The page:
NEW YORK — Elana Meyers and Nic Taylor met through bobsled in 2011 and began dating. Taylor proposed to Meyers at the medal podium of the 2013 World Championships. Their wedding last week didn’t pass without references to the sport, either.
“When they gave their personal vows, a lot of the audience probably didn’t understand,” said Olympic teammate Jazmine Fenlator, one of about 75 people at the Douglasville, Ga., gathering Thursday. “It was a lot of bobsled and training innuendos. You know, I’ll stand with you whenever you’re gluten-free and dairy-free, which is the nutrition plan when we’re in season.”
Fenlator remembered them saying at the end, “Now let’s go have some fun,” and gave each other high-fives, just as Meyers does at the start line with her brakemen before her bobsled heats.
Meyers, a two-time Olympic medalist, and Taylor, a former U.S. Bobsled athlete, began life as a married couple by traveling to Washington and then New York. First, Meyers had her college softball No. 24 jersey retired by George Washington on Sunday. They flew to New York for Right To Play’s Big Red Ball on Wall Street on Tuesday night.
“The whole goal of the wedding was to get [Taylor] to cry,” Meyers said at the Right to Play gala. “He didn’t cry. He was too excited.”
“I was close the entire time, but I was so happy,” Taylor said. “It was the most fun I have ever had. Although I was a little choked up, never got around to crying, which I’m pretty excited about.”
Wedding guests included current and retired bobsledders Kaillie Humphries and Shelley-Ann Brown of Canada and former Night Train member Steve Mesler in addition to Fenlator.
Humphries is the two-time reigning Olympic champion and Meyers’ chief competition. Humphries beat Meyers by one point for the World Cup title last season and then overtook Meyers on the fourth and final run in Sochi for gold.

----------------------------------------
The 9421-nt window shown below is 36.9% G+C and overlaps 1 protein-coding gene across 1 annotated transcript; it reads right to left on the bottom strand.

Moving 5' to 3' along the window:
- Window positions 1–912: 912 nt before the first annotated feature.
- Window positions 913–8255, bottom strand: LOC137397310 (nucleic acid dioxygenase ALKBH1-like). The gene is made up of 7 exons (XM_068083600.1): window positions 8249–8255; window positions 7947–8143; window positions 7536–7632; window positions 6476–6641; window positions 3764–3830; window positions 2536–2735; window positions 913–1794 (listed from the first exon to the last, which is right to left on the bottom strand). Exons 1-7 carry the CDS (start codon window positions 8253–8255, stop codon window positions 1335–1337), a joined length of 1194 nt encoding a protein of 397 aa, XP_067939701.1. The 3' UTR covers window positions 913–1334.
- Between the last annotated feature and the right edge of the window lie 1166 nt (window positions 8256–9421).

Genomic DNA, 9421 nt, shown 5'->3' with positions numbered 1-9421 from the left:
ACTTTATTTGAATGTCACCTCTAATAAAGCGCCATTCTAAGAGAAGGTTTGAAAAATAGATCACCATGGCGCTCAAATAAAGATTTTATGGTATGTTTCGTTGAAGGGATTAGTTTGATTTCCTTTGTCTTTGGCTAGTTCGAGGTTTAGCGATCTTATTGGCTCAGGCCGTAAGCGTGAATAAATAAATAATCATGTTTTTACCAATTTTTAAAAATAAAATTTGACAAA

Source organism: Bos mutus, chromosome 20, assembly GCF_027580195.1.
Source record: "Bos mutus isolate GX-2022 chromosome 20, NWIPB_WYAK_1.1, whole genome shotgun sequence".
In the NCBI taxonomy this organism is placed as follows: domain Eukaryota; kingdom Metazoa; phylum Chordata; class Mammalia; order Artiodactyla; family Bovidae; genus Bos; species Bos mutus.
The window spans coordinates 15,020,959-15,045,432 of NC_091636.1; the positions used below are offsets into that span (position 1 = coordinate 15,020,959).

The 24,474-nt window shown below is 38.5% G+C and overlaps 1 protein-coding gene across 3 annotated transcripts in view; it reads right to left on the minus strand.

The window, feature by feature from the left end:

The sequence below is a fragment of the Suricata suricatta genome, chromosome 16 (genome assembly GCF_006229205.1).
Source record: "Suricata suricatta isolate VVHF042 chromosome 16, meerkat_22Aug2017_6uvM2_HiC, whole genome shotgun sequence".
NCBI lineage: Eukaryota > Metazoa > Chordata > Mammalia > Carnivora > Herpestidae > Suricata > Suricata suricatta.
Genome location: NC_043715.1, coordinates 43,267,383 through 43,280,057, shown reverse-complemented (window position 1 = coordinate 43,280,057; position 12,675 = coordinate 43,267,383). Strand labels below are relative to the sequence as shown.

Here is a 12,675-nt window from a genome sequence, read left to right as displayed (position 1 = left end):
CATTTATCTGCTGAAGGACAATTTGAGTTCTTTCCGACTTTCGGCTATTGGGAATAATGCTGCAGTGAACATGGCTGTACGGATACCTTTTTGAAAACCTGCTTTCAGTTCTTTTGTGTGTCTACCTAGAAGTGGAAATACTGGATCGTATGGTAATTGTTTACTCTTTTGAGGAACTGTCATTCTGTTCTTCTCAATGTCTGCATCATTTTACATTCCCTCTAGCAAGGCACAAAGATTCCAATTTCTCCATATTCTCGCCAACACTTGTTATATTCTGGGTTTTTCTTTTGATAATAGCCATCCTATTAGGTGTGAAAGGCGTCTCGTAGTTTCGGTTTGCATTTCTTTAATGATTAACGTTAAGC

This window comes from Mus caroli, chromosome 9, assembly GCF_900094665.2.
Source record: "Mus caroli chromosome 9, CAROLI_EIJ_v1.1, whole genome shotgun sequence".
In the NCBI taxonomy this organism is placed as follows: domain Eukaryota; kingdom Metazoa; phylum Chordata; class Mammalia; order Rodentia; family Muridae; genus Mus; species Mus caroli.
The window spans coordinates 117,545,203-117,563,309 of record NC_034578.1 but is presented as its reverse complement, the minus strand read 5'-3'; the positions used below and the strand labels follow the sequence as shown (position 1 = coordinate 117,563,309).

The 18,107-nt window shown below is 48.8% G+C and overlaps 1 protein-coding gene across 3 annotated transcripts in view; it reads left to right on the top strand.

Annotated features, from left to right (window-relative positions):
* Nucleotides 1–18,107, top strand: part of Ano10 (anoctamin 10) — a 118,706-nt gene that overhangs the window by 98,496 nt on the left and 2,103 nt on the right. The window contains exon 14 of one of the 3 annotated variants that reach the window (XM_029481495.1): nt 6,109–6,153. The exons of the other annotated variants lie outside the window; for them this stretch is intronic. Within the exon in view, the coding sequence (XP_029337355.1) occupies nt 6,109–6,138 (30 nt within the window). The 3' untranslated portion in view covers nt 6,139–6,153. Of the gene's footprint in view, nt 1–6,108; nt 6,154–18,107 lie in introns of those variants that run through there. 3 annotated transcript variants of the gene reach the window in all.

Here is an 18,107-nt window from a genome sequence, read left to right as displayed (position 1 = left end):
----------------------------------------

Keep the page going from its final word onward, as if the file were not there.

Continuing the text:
Yet they remain friends and training partners and kept their pre-Olympic pact to see each other again at Meyers’ wedding. Meyers joked about people marveling at Humphries at the ceremony last week.
“Everybody was like, ‘Oh my gosh, there’s a gold medalist,'” she said, smiling. “I was like, what am I, chopped liver at my own wedding? We’re great friends. It was awesome to have her there and awesome to feed her some cake.”
One of their favorite gifts came from Meyers’ Olympic brakewoman, Lauryn Williams, who could not make it to the wedding because she was in Rome (Italy, not Georgia).
“She sent us the most amazing blender in the world,” Taylor said.
Though Williams has said her competitive career is all but done, Meyers still hopes to convince her to come back next season.
“I think I can get one more year out of her,” Meyers said. “I think another four is a stretch, but I’m going to try everything I can.”
Meyers and Taylor’s first dance was to Justin Timberlake‘s “That Girl.” Taylor walked out to John Legend‘s “All of Me.” Meyers walked out to Bruno Mars‘ “Marry You.”
They donated to charities for each other as wedding gifts. Meyers gave to the International Humane Society, part of a running joke between the couple about Taylor wanting to adopt Sochi stray dogs. Taylor gave to Right to Play.
What’s next for the married couple? Meyers trains and Taylor coaches at the World Athletics Center in Arizona. Meyers has been testing her skills in the new Olympic sport of rugby sevens. She was on the U.S. team that traveled to China earlier this month.
“It was an experience, to say the least,” Meyers said. “I’m definitely not used to that level of cardio. It was different because it was a whole different side of international sport that I’m not accustomed to. It was interesting to see into their world, see what they go through and see what it’s like on a team sports level.”
She hopes to be named to the team for a tournament in Amsterdam in May, but come next fall, bobsled will again be the focus. She’s not ruling out a bid for the 2016 Olympics, but the fact that the primary rugby season runs concurrent with bobsled in the winter doesn’t help.
“When we first started, it was like, oh yeah, we could do this in the Olympics, but I didn’t realize how much the seasons overlap,” Meyers said. “I thought rugby was a summer sport.”
Taylor and Meyers first interacted over a phone call in 2011, as told by USA Today in a story last year.
Taylor had been a track athlete at Cal State Northridge and a decathlon coach at UCLA when he decided to give bobsled a try in 2011. After he lost some paperwork, he called the sport’s national governing body with questions. Meyers, who was interning with the U.S. Bobsled and Skeleton Federation, answered the phone.
“I ended up staying on the phone with her for the rest of the day. It was the strangest thing,” Taylor said. “I wasn’t sure what she looked like or who she was at all.”
He said he knew he wanted to marry Meyers “the first time I talked to her.” That level of excitement was apparent at the wedding.
“Nic’s face when Elana turned the corner to walk out,” Fenlator said. “He was so antsy. He kept going forward, and the priest is like, ‘Nic, hold on, her dad has to give her away. Just wait, one second.’ You could tell at the moment, he felt like, I’ve lived. This is it.”